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4.0 out of 5 stars
46
4.0 out of 5 stars
In The Realm of The Senses - Double Play (Blu-ray + DVD) [1976]
Format: Blu-ray|Change
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on 6 February 2011
Nagisa "Merry Christmas, Mr Lawrence" Oshima's most notorious film culminates with a truly shocking ending, encapsulating the sheer force of self-destructive passion between Kichi (Tatsuya Fuji) and Sada (Eiko Matsuda). It's an apt, inevitable climax.

The film sees a master, Kichi, take a servant, Sada, as his concubine. The balance of power quickly shifts, however, as Kichi struggles to come to terms with Sada's insatiable, and increasingly dangerous, sensual appetite. Together they push away a prudish world that would label them perverts; with the help of a carefully inserted boiled egg, they even mock the institution of procreation.

Though notions of class are touched upon (Sada, drawn from prostitution and servitude, refers to her desire to be "respectable" when with Kichi as well as a particularly paternal client), really this is a film about sex and death. You certainly can't fault it for scope of ambition, and yet its narrow - nay blinkered - focus on its deliriously conflicted protagonists is perhaps its greatest strength. After the opening scenes, Kichi and Sada dominate every last coital frame.

I've found the film becomes sadder, more poignant, with repeated viewings. The addiction is palpable, the self-annihilation agonising - not only in the characters' actions but in their changing faces: the terrible anxiety that what they share is transient; the haunting knowledge that death at the zenith is preferable to a slow decline.

I'll paddle into the art versus porn debate by saying that those looking for titillation from this film will probably find it - but they will also find a heartfelt, insightful and ultimately devastating portrait of extreme human desire.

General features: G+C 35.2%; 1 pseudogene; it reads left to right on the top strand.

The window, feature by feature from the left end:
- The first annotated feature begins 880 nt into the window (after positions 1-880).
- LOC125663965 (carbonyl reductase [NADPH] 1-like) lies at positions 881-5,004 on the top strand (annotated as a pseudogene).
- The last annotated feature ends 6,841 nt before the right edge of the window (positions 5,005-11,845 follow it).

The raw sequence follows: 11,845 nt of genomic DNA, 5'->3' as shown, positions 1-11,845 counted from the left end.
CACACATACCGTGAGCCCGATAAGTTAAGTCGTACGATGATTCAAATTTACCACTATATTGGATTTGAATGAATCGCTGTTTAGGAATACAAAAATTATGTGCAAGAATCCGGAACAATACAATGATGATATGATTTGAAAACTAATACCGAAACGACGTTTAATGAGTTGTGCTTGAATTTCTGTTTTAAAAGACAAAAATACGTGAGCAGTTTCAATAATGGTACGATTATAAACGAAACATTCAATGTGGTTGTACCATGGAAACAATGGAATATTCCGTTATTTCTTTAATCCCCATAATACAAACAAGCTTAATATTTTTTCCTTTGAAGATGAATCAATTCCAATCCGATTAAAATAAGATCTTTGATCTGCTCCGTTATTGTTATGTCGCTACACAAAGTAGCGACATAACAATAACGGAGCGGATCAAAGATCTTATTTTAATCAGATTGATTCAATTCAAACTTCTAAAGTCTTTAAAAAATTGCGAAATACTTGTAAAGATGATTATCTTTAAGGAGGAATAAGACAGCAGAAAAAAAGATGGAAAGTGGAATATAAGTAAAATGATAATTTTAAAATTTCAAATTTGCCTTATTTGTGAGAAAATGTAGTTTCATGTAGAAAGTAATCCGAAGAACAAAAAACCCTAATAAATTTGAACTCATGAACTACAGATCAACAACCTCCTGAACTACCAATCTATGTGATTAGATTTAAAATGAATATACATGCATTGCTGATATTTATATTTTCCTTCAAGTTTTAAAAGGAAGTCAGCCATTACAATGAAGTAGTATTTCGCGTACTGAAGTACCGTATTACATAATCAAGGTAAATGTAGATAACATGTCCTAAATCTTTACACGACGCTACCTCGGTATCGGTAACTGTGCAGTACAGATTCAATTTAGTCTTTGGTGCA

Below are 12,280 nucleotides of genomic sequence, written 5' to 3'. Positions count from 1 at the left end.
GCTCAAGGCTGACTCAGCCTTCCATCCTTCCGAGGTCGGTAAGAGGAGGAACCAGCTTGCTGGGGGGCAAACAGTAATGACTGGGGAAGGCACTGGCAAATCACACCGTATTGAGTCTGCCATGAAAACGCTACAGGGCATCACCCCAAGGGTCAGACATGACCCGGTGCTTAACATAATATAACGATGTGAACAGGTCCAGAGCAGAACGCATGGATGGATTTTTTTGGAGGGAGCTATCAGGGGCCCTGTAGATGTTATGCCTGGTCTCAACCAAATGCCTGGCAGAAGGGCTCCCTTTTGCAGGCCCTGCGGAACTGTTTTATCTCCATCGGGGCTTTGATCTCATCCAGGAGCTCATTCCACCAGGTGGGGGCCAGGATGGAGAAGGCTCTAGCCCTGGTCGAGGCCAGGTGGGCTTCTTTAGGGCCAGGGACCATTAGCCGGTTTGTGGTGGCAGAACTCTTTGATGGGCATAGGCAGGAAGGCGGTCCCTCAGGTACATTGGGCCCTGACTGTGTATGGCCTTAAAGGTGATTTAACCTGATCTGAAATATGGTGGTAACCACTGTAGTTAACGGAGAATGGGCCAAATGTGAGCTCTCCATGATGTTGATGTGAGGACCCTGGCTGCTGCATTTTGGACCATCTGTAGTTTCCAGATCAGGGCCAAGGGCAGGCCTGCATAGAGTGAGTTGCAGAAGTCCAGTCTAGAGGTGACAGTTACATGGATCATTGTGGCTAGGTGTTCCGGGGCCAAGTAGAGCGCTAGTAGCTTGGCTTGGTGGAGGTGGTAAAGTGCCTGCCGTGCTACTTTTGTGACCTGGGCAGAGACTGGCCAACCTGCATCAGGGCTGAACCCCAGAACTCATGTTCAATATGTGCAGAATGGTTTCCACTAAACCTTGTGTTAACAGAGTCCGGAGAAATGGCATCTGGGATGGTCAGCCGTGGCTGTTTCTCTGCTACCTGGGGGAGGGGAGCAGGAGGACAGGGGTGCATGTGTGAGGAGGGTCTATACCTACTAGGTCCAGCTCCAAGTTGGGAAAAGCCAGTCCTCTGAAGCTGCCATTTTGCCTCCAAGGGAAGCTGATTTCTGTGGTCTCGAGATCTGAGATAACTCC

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on 6 March 2012
The filming was rather poor and the subjects were not good actors. unfortunately most of the time their bodies were covered up and the story line was almost non existent.
Had the story been more interesting and the sex scenes more real then it could have been a better video
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on 11 January 2015
Definitely 18 rating very explicit. Would not watch again.
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on 9 November 2014
no
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on 14 June 2007
Wow, it is so sad. I couldn't stop crying. It is undoubtedly a shock at first, being not at all used to seeing sex displayed so obviously on the screen. But, well I mean we are all mostly no strangers to the sexual act. So after you get over the initial embarrassment, the film is very deeply touching.

The actors are extremely convincing, even taking into account the poker-faced, non-expression that the japanese seem to practise. You see them spiralling down, further and further into the danger of addiction, of it never being enough, always needing more, a heftier kick. A gigantic itch that gets worse the more you scratch. It is so terribly sad because you know they will destroy each other with their love and desire and there's nothing you, or they can do to stop it.
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on 22 March 2007
A very important piece of information that also needs to be added to these reviews, is that this story is completely true.

It happened in 1936, at a time when such actions becoming public would normally shock any society. Abe however was treated with mercy (given her fragile mental state), and after the initial shock died down, she became quite a female hero in her country.

I'm frankly appalled by some reviews I've read in other places that compare this to legal porn and nothing more, as they are totally missing the point of it!

Even if you had never seen any other film in your life, you could see the technical and emotional effort that goes into making a film like this compared to "cheap porn".